The Capital Pride Advisory Committee (CAC) released the names of its festival producer and other members of the operational committee on April 17. The list came as a surprise for some — after constant reassurances from Tammy Dopson that no one from the previous Capital Pride board would be involved with the new group, many familiar faces have returned.
Brodie Fraser, who was last year’s sponsorship and fundraising coordinator, will lead sponsorship again; Ashley Blackwood, who ran last year’s community fair, is this year’s community coordinator; Andrea Guilbault was site coordinator last year, and this year will use that experience as the assistant events coordinator; and Tova Larsen returns as the parade coordinator.
I attended the community consultation meeting in January with the intention of becoming involved with the re-build of Capital Pride, only to find out that things were well under way and that club memberships were sold out. Call me bitter if you must, but I believe this community is losing a great opportunity to create a festival for all queer lives in Ottawa and their intersections. From the beginning, this group appears to have made a conscious decision to not involve the community.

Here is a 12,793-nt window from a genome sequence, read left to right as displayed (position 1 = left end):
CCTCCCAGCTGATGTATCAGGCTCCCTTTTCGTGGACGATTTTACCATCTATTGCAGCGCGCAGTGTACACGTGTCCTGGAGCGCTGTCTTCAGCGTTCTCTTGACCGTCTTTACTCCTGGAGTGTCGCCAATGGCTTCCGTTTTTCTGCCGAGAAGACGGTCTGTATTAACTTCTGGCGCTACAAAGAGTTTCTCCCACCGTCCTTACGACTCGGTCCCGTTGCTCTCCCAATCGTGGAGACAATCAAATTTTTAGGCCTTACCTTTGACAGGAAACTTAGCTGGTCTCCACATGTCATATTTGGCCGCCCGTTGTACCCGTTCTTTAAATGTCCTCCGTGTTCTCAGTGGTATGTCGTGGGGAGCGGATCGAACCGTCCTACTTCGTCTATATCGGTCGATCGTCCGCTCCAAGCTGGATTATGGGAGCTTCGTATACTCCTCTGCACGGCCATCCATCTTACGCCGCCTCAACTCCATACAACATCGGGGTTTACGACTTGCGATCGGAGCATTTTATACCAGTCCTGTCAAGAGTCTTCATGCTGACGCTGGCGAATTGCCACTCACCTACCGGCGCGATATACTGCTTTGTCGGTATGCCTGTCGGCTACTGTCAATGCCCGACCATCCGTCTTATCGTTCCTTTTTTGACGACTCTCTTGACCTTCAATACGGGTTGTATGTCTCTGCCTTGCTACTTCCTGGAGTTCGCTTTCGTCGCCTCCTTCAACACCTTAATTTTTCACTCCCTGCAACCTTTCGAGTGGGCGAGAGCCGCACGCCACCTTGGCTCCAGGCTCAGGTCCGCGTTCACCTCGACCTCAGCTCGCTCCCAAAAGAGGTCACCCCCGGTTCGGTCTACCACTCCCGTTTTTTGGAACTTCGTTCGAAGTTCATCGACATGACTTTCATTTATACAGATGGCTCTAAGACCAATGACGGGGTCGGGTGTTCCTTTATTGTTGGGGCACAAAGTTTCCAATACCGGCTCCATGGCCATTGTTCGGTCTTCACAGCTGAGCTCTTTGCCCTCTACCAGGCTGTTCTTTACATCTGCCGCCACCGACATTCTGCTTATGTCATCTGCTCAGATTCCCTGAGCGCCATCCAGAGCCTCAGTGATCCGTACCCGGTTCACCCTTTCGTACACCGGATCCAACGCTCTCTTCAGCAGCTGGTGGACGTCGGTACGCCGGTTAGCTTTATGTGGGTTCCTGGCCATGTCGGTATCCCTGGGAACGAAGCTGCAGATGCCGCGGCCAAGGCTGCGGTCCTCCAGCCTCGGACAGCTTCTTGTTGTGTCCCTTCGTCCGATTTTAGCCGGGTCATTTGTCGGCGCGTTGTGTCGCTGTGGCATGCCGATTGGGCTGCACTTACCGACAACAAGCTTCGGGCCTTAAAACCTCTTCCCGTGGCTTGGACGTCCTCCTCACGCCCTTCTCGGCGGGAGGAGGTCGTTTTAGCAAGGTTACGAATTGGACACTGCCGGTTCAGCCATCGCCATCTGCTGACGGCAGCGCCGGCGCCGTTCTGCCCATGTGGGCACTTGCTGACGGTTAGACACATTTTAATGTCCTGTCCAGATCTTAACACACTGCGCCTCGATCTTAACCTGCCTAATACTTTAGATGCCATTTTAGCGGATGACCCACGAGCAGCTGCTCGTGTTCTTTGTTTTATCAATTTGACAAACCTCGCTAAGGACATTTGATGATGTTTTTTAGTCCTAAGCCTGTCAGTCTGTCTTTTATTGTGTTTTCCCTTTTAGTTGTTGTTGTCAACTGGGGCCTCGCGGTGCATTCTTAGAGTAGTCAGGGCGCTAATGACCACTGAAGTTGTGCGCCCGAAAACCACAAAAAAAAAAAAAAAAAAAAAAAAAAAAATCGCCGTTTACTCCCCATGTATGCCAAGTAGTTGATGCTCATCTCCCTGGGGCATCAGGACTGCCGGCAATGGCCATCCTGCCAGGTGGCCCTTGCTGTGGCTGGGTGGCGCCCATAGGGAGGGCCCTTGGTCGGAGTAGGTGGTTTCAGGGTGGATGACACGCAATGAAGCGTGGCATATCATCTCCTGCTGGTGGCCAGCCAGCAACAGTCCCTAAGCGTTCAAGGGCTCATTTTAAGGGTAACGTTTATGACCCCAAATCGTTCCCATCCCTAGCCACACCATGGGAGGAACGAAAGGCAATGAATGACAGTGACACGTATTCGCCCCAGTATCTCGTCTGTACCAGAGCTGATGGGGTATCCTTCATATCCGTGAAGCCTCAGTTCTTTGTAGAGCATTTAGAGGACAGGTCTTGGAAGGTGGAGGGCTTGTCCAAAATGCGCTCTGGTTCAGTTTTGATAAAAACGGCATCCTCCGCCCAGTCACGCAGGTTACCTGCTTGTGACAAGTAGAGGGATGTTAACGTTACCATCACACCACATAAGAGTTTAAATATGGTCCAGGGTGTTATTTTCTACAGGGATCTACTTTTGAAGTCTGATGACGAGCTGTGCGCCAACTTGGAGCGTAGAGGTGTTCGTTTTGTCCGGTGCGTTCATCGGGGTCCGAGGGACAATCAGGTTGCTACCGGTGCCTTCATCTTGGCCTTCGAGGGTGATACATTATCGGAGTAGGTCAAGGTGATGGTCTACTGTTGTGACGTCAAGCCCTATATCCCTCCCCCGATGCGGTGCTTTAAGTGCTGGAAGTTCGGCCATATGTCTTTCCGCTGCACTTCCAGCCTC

I understand the group’s rationale — it needed to act quickly in order to secure funds — but by not allowing people to join and contribute when it initially expressed its intent to allow for that, it has created something that is is not representative of a welcoming and “community based” group.
Fraser, in the absence Dopson, was the spokesperson for this group in the January meeting. “In terms of people joining the committee, we aren’t looking for the warriors still at this point, what we want, ultimately, is a festival operations committee that is representative of the community as much as possible, and much of the work that the community advisory committee will do from now until the [festival operations] committee is formed is reaching out as broadly as possibly to ensure the voices that felt they weren’t heard tonight are going to be heard,” he said.